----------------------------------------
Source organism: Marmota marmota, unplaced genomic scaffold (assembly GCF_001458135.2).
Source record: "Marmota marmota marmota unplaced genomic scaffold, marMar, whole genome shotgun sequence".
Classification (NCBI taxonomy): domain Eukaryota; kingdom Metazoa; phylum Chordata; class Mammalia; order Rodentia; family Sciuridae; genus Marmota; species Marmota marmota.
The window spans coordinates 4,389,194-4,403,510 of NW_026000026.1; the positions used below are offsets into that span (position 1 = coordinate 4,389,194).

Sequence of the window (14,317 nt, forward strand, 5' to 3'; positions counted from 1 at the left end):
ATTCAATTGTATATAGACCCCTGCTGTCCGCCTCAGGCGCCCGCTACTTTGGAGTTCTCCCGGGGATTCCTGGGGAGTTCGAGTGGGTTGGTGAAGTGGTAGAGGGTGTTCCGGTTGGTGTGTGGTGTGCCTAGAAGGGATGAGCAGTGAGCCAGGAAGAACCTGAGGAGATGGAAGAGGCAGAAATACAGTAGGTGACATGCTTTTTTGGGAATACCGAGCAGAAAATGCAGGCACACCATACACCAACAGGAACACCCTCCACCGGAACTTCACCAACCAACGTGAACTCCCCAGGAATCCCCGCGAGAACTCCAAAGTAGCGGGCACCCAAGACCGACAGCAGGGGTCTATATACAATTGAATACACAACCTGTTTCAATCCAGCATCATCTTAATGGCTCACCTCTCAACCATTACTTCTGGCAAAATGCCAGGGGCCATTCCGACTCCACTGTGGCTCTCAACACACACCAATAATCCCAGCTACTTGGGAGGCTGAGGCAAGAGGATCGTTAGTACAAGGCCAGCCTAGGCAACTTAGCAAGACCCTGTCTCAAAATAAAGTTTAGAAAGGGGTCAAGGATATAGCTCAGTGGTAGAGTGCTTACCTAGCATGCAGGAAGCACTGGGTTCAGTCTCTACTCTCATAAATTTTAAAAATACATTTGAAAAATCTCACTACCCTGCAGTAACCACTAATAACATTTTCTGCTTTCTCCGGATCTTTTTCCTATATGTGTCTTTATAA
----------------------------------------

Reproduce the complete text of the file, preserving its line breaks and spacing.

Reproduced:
Source organism: Marmota marmota, unplaced genomic scaffold (assembly GCF_001458135.2).
Source record: "Marmota marmota marmota unplaced genomic scaffold, marMar, whole genome shotgun sequence".
Classification (NCBI taxonomy): domain Eukaryota; kingdom Metazoa; phylum Chordata; class Mammalia; order Rodentia; family Sciuridae; genus Marmota; species Marmota marmota.
The window spans coordinates 4,389,194-4,403,510 of NW_026000026.1; the positions used below are offsets into that span (position 1 = coordinate 4,389,194).

Sequence of the window (14,317 nt, forward strand, 5' to 3'; positions counted from 1 at the left end):
ATTCAATTGTATATAGACCCCTGCTGTCCGCCTCAGGCGCCCGCTACTTTGGAGTTCTCCCGGGGATTCCTGGGGAGTTCGAGTGGGTTGGTGAAGTGGTAGAGGGTGTTCCGGTTGGTGTGTGGTGTGCCTAGAAGGGATGAGCAGTGAGCCAGGAAGAACCTGAGGAGATGGAAGAGGCAGAAATACAGTAGGTGACATGCTTTTTTGGGAATACCGAGCAGAAAATGCAGGCACACCATACACCAACAGGAACACCCTCCACCGGAACTTCACCAACCAACGTGAACTCCCCAGGAATCCCCGCGAGAACTCCAAAGTAGCGGGCACCCAAGACCGACAGCAGGGGTCTATATACAATTGAATACACAACCTGTTTCAATCCAGCATCATCTTAATGGCTCACCTCTCAACCATTACTTCTGGCAAAATGCCAGGGGCCATTCCGACTCCACTGTGGCTCTCAACACACACCAATAATCCCAGCTACTTGGGAGGCTGAGGCAAGAGGATCGTTAGTACAAGGCCAGCCTAGGCAACTTAGCAAGACCCTGTCTCAAAATAAAGTTTAGAAAGGGGTCAAGGATATAGCTCAGTGGTAGAGTGCTTACCTAGCATGCAGGAAGCACTGGGTTCAGTCTCTACTCTCATAAATTTTAAAAATACATTTGAAAAATCTCACTACCCTGCAGTAACCACTAATAACATTTTCTGCTTTCTCCGGATCTTTTTCCTATATGTGTCTTTATAA